We could get even fancier with our Button control template, and not only define a custom button shape - but also define various story-board animations to apply to the shape to provide custom UI behavior when it is in "MouseOver", "Pressed", or "Normal" states (these can all be encapsulated within the Style definition - meaning the page developer never has to-do anything to enable them):

    Once we have our "MessageHistory" and "SendButton" style objects defined, it is easy to use Expression Blend to apply them to controls on the design-surface.  

    Clicking on the "Resources" tool Window within Expression Blend lists all of the resource locations within our project:

    We can expand the "App.xaml" node to see the styles that are available for us to use within it.  To apply a particular style to a control on the page, we can simply drag/drop it onto the control.  For example, here is what our send button control looks like before we apply the "SendButton" Style:

    Dragging/dropping the SendButton style onto it will change it to our custom Control Template shape/structure:

    Because our "SendButton" style has state animations defined within it, the button will change at runtime depending on how the end user interacts with it. 

    By default the button will look like this:

    When an end user moves the mouse over it the balloon will subtlety change to a lighter color:

    When in the push down state the button will depress and its shadow will disappear:

    When released the button will pop back up.

    These subtle animations and interactivity gestures can add some really nice polish to an application.  Best of all, a designer can build and customize this functionality entirely themselves - the developer implementing the page functionality does not have to be involved nor write any code to enable it.

    In future preview releases of Expression Blend 2.5 designers will be able to not only define the shape/structure of this button - but also define all of the animation transitions for it - entirely using the design surface (no source editing or coding required).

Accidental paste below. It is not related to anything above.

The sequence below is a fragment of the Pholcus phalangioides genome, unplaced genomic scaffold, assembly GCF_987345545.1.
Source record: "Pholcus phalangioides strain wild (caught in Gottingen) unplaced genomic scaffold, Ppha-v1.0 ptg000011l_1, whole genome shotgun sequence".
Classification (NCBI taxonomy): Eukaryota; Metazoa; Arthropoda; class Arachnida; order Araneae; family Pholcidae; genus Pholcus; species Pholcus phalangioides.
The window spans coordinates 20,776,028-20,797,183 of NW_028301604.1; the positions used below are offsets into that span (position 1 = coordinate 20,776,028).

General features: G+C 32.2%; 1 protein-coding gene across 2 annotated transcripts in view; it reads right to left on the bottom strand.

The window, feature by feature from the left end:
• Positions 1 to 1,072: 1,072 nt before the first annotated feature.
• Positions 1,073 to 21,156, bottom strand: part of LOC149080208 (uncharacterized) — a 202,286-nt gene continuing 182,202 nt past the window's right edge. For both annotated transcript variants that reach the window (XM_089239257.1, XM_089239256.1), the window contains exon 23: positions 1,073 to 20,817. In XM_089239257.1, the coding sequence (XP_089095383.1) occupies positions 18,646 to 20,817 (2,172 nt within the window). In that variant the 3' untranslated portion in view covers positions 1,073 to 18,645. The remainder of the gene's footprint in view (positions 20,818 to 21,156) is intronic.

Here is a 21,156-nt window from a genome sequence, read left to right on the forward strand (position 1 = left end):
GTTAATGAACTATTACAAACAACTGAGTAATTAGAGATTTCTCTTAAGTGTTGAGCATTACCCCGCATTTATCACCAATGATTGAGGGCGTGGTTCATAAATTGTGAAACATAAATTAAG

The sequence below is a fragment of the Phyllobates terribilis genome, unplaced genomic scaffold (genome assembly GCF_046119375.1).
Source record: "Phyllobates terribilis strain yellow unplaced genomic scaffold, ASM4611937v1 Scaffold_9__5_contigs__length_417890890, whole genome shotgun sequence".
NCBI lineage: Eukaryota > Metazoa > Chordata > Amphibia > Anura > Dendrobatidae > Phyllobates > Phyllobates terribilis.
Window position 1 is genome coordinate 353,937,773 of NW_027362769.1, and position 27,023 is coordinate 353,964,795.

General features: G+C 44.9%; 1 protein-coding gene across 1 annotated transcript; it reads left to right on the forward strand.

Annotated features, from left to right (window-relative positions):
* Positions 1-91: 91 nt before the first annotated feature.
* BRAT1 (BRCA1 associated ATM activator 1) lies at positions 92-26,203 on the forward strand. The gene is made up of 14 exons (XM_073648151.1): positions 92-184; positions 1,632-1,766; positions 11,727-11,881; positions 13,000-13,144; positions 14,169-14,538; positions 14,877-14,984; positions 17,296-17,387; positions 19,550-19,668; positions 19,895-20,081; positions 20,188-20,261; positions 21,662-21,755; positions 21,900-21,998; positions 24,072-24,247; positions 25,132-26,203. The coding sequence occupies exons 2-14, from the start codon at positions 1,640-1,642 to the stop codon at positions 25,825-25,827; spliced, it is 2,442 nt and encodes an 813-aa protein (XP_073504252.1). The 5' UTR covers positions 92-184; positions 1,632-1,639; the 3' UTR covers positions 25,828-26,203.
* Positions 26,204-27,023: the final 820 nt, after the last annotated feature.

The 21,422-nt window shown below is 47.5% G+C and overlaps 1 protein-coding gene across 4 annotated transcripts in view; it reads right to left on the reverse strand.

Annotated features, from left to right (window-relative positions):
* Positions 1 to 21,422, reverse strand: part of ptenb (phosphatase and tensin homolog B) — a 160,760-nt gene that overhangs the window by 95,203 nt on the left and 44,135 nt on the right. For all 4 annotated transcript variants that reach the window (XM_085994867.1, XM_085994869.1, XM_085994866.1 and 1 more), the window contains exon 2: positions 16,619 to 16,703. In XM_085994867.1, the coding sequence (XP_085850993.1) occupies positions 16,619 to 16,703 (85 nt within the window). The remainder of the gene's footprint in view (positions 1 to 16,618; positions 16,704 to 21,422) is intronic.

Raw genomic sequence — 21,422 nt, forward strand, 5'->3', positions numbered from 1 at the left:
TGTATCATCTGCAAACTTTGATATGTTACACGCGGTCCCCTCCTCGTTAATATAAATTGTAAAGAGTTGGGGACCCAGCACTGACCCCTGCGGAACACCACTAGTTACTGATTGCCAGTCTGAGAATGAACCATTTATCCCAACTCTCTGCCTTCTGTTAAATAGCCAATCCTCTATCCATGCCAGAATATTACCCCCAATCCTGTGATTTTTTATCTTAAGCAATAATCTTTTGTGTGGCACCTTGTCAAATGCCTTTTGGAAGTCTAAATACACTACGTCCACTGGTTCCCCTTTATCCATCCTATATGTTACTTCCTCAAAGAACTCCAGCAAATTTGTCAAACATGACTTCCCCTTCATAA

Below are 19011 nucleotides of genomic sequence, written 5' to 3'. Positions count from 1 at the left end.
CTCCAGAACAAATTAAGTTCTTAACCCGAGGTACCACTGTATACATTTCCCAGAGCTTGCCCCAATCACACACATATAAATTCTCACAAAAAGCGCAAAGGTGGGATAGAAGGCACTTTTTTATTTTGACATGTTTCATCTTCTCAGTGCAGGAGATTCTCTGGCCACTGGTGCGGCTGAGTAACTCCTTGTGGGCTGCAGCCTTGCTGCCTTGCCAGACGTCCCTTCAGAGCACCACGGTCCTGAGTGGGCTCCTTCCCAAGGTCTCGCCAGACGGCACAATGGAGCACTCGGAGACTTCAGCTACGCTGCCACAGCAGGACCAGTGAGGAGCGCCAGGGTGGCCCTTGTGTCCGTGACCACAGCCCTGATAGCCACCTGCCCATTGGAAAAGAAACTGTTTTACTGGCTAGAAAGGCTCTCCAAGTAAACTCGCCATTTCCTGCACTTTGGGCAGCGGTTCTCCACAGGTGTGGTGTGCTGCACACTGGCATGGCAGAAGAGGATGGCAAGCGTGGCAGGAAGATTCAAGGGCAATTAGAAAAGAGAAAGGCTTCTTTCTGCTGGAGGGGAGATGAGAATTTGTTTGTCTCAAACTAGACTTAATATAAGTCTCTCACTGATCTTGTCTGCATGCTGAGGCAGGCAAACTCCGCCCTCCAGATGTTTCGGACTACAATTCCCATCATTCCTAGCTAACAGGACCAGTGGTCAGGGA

Implementing our our Chat functionality

    Now that our we've used Expression Blend to databind our control UI, and to tweak and polish the interactivity of the UI, let's go back to Visual Studio and write the code that implements the UI chat behavior functionality.

    Specifically, we'll add the below code to our Page constructor to initiate a ChatSession with a remote user, and then handle the scenario where the "Send" button is clicked to send a message to the remote user.

    When we add the above code and re-run the application we'll see that our UI now databinds to a ChatSession with "ScottGu" as the RemoteUserName (instead of the fake design-time data we defined earlier).  When we type text in the message TextBox and click the customized Send button our Listbox is automatically updated with the chat history:

     

    Why did the ListBox automatically update you might wonder?  It did this because the ListBox was data-bound to the ChatSession.MessageHistory property - which is of type ObservableCollection<ChatMessage>.  This means the collection automatically raises change notifications when a new ChatMessage object is added to it, which the ListBox then detects and uses to update itself with the new data. 

    No explicit code was required by us to have the ListBox reflect these changes.  The clean view/model binding architecture of our application automatically handled it for us.

    Summary

    I've only shown a few of the features supported with Expression Blend.  All of these features work for both Silverlight and WPF projects.  All of them will also ship in the upcoming Expression Blend 2.5 March preview - which will be available to download (for free) shortly. 

    I think you'll find that Visual Studio 2008 and Expression Studio bring a tremendous amount of productivity and power for building great RIA solutions.  Developers and designers can use them together when working on the same projects (and avoid accidentally stepping on each other).  You can also easily have both open together on one machine and edit a single application with them at the same time.

    I'll be blogging more about Expression Blend (and a bunch of features in it that I haven't covered yet) once it is available for download.  I'll also post the above simple chat example for download once Silverlight 2 Beta1 ships so that you can open and run the code yourself.

    <Download Code> Click here to download a completed version of this sample. </Download Code>

    Hope this helps,

    Scott

  • First Look at Silverlight 2

    Last September we shipped Silverlight 1.0 for Mac and Windows, and announced our plans to deliver Silverlight on Linux.  Silverlight 1.0 focused on enabling rich media scenarios in a browser, and supports a JavaScript/AJAX programming model.

    We are shortly going to release the first public beta of Silverlight 2, which will be a major update of Silverlight that focuses on enabling Rich Internet Application (RIA) development.  This is the first of several blog posts I'll be doing over the weeks and months ahead that talk in more depth about it.

    Cross Platform / Cross Browser .NET Development